Australian women continue to trail men on wealth, jobs and wages, but not only property ownership.
Data released in the Australian Bureau of Statistics annual Gender Indicators report highlights three of the main pain points for women when it comes to economic security, all of which are heavily impacted by women taking career breaks to care for children, and the fact that there are about 2 million less women working full-time than men.
The report, which comes ahead of next week’s economic progress score for women, the Financy Women’s Index combines already published data from this year’s statistics.
Among the most interesting economic security features of the ABS report was the level of female property ownership.
The data shows that women aged between 15 – 44 years are much more likely than men in this age group to own the properties that they live in – either with or without a mortgage.
This trend reverses briefly after that point in the 45 – 54 age group in favour of men with a mortgage.
It then changes again with women aged 55 – 74 without a mortgage more likely to own the home they live in. This trend reverses to men dominating ownership in the age group over 75.
The data shows that a higher proportion of women who owned their homes were widows (14 per cent). Around 58 per cent of women living in houses that were owned outright were married, while 11 per cent were divorced or separated,
Unfortunately the data does not tell us the extent to which people also own investment property outside of the home that they live in.
Because of this it is difficult to say that this represents something of a gender gap among younger women in the Australian property market.
Jobs and earnings
The ABS report also reconfirms that there are fewer women in the labour force than men, and those who are working are more likely to be in part-time and casual employment, and more likely to be under-employed than men.
When it comes to average earnings, women take home less from their jobs overall, averaging 89 cents for every $1 that a man earns.
This combined with the fact that women are still doing most of the primary caring of children has a profound impact on how much money women have come retirement.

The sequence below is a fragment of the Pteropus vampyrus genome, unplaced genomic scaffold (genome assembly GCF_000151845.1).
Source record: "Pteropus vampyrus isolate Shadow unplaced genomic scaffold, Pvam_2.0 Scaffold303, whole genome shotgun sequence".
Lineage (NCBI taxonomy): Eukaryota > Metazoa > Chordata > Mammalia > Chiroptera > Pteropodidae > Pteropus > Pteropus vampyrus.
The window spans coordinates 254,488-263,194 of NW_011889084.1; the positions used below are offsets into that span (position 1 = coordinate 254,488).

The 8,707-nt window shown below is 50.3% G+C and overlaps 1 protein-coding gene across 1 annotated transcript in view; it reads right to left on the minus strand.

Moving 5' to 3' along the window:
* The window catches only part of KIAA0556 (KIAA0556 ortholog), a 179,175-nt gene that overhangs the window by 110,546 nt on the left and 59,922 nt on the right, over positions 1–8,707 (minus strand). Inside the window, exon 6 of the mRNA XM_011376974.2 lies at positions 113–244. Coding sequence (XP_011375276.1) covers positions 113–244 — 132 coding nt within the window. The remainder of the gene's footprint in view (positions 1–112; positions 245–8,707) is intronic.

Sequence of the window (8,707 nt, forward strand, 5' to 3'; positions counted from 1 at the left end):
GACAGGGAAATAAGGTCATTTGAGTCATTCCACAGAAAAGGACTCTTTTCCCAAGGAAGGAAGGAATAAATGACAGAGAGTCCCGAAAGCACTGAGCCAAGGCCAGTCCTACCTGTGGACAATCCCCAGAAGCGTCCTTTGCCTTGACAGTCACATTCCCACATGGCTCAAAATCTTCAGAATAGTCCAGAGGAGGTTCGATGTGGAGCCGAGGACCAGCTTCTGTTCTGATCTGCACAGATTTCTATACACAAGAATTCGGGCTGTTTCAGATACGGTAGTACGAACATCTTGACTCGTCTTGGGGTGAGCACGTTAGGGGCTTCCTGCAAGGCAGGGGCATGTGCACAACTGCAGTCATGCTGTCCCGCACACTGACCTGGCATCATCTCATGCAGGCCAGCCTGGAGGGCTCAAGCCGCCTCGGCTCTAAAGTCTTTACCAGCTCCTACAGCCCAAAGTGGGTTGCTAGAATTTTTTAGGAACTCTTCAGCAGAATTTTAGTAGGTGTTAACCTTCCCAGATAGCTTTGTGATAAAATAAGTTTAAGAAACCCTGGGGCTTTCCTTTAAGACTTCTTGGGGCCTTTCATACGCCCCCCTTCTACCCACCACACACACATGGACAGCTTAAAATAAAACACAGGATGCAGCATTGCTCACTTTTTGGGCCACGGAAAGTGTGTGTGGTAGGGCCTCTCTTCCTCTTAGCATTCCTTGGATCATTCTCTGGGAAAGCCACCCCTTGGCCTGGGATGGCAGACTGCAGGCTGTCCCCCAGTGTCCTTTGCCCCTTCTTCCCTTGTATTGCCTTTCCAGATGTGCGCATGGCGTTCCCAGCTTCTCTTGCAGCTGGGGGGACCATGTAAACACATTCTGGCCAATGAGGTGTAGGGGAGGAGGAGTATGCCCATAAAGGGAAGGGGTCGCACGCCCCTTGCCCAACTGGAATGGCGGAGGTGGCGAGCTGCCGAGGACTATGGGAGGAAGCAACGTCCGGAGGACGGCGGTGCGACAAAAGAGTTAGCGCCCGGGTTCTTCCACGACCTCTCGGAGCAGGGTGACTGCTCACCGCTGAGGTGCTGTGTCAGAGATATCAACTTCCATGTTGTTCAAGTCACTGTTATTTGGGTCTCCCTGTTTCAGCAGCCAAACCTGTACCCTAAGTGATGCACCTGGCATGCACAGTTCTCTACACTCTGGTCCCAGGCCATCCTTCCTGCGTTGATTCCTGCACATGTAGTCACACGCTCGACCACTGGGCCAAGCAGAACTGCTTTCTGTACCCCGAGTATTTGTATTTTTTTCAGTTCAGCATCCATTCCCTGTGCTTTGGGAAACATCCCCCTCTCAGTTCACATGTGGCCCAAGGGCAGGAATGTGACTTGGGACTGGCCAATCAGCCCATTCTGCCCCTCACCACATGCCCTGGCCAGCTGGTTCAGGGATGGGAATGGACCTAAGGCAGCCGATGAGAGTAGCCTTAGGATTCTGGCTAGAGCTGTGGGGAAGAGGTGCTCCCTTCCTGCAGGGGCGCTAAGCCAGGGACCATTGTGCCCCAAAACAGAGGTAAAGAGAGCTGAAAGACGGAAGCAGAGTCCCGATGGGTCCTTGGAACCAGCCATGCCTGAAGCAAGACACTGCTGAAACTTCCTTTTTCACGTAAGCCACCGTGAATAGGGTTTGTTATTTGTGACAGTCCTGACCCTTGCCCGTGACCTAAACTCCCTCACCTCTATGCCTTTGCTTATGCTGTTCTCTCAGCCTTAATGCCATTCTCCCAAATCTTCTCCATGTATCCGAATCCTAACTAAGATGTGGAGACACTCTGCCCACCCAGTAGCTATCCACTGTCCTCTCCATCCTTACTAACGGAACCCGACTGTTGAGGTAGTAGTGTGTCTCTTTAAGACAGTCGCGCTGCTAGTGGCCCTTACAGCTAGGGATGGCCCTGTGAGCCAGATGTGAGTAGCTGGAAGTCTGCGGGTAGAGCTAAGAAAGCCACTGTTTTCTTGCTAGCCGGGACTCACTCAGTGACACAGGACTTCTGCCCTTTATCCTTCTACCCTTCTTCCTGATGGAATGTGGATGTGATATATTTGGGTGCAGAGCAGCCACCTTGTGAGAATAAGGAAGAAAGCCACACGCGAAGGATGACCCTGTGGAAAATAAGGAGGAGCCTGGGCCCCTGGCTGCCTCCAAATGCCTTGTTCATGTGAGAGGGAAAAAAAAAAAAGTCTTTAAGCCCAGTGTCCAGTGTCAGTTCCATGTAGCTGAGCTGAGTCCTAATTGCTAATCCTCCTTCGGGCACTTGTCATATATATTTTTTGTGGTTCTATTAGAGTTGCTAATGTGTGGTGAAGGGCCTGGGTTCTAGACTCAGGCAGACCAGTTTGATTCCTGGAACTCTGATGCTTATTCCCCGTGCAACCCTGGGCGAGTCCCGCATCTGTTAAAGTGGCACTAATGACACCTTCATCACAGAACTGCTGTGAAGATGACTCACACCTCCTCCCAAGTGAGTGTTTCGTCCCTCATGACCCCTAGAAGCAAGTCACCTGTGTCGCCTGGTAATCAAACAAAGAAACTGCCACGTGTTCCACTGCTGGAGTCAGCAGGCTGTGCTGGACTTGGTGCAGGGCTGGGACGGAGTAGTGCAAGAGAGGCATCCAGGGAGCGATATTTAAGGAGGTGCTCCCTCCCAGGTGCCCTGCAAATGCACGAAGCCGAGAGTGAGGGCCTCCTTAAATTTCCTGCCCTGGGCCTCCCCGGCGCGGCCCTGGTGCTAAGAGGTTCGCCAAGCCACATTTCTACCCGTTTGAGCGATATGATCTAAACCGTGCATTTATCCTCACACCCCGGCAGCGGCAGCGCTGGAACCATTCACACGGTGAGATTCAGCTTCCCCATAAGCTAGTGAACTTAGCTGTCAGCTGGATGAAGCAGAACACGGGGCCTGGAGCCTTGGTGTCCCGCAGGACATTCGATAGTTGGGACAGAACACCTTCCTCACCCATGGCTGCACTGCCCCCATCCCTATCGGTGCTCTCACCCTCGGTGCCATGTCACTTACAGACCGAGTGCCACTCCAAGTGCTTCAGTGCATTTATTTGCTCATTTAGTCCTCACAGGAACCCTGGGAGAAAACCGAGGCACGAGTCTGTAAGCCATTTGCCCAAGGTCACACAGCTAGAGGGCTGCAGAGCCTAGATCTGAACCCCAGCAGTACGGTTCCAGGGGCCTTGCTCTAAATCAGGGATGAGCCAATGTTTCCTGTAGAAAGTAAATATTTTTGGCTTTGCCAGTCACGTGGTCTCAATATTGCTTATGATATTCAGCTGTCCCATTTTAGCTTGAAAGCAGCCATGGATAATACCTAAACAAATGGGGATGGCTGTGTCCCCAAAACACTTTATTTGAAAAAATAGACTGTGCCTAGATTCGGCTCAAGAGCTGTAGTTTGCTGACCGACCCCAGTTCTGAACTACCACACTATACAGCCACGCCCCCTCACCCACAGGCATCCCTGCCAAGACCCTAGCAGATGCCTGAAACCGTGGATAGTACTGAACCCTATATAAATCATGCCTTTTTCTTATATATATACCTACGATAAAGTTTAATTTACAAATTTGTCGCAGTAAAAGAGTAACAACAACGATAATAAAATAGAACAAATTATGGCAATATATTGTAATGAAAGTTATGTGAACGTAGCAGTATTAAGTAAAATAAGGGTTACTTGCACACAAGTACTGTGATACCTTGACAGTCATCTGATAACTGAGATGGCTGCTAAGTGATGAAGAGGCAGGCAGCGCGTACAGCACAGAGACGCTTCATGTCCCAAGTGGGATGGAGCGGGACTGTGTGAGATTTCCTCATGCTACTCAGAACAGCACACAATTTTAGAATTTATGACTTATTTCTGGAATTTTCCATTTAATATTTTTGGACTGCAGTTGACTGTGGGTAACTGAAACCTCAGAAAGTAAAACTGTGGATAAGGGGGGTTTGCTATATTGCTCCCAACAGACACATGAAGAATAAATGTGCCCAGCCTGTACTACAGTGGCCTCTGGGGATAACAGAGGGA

In 2016–17, women took 95 per cent of the primary parental leave used by non-public sector employees. Conversely, 95 per cent of secondary parental leave was taken by men.
Women approaching retirement, aged 55-64 years, have about $70,000 less superannuation than men of the same age.
In 2015–16 the median superannuation balance in this age group was $96,000 for women and $166,000 for men.
Just under a quarter (24 per cent) of women aged 15–64 years old had no superannuation coverage at all in 2015–16, compared to one in five men (20 per cent) of the same age.
More women than men attain a bachelor degree, with most women likely to qualify in management and commerce or society and culture. Men are most likely to qualify in management and commerce or engineering and related technologies.
Female graduates earn less than male graduates overall, with median starting salaries of $59,000 and $60,100 respectively, and they earn less in 15 out of 19 key industries.
Bucking the trend, female engineering and related technologies graduates have a higher starting salary than their male counterparts for the first time in 2017: $65,000 compared with $63,500.
We suspect this might have a lot to so with the focus on getting more women into STEM (science, technology, engineering and mathematics) courses with the Federal Government announcing further funding to support this in the May Budget.